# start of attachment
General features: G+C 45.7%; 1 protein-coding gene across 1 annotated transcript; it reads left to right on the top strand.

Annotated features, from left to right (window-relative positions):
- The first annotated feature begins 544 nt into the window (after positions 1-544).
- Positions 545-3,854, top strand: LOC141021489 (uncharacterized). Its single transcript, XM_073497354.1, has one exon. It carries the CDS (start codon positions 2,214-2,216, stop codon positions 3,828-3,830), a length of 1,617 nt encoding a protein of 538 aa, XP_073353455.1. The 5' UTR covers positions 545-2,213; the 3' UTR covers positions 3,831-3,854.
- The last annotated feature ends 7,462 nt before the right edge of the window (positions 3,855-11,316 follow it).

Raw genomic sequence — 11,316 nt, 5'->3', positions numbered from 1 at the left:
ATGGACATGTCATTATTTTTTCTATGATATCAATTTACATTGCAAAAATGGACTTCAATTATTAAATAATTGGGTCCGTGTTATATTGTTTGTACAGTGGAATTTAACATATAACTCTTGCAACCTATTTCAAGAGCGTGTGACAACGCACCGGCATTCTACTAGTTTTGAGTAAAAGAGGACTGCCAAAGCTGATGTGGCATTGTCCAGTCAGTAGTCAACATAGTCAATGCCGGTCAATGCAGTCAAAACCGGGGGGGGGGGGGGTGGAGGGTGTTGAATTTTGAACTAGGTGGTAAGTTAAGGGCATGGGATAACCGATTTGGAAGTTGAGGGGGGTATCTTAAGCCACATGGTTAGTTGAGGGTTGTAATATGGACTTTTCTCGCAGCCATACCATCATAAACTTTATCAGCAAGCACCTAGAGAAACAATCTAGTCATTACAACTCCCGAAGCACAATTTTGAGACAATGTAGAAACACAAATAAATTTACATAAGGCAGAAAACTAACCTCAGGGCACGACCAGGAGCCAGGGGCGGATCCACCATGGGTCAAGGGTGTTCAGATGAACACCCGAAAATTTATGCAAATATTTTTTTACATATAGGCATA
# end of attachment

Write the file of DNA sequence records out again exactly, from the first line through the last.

General features: G+C 45.7%; 1 protein-coding gene across 1 annotated transcript; it reads left to right on the top strand.

Annotated features, from left to right (window-relative positions):
- The first annotated feature begins 544 nt into the window (after positions 1-544).
- Positions 545-3,854, top strand: LOC141021489 (uncharacterized). Its single transcript, XM_073497354.1, has one exon. It carries the CDS (start codon positions 2,214-2,216, stop codon positions 3,828-3,830), a length of 1,617 nt encoding a protein of 538 aa, XP_073353455.1. The 5' UTR covers positions 545-2,213; the 3' UTR covers positions 3,831-3,854.
- The last annotated feature ends 7,462 nt before the right edge of the window (positions 3,855-11,316 follow it).

Raw genomic sequence — 11,316 nt, 5'->3', positions numbered from 1 at the left:
ATGGACATGTCATTATTTTTTCTATGATATCAATTTACATTGCAAAAATGGACTTCAATTATTAAATAATTGGGTCCGTGTTATATTGTTTGTACAGTGGAATTTAACATATAACTCTTGCAACCTATTTCAAGAGCGTGTGACAACGCACCGGCATTCTACTAGTTTTGAGTAAAAGAGGACTGCCAAAGCTGATGTGGCATTGTCCAGTCAGTAGTCAACATAGTCAATGCCGGTCAATGCAGTCAAAACCGGGGGGGGGGGGGGTGGAGGGTGTTGAATTTTGAACTAGGTGGTAAGTTAAGGGCATGGGATAACCGATTTGGAAGTTGAGGGGGGTATCTTAAGCCACATGGTTAGTTGAGGGTTGTAATATGGACTTTTCTCGCAGCCATACCATCATAAACTTTATCAGCAAGCACCTAGAGAAACAATCTAGTCATTACAACTCCCGAAGCACAATTTTGAGACAATGTAGAAACACAAATAAATTTACATAAGGCAGAAAACTAACCTCAGGGCACGACCAGGAGCCAGGGGCGGATCCACCATGGGTCAAGGGTGTTCAGATGAACACCCGAAAATTTATGCAAATATTTTTTTACATATAGGCATA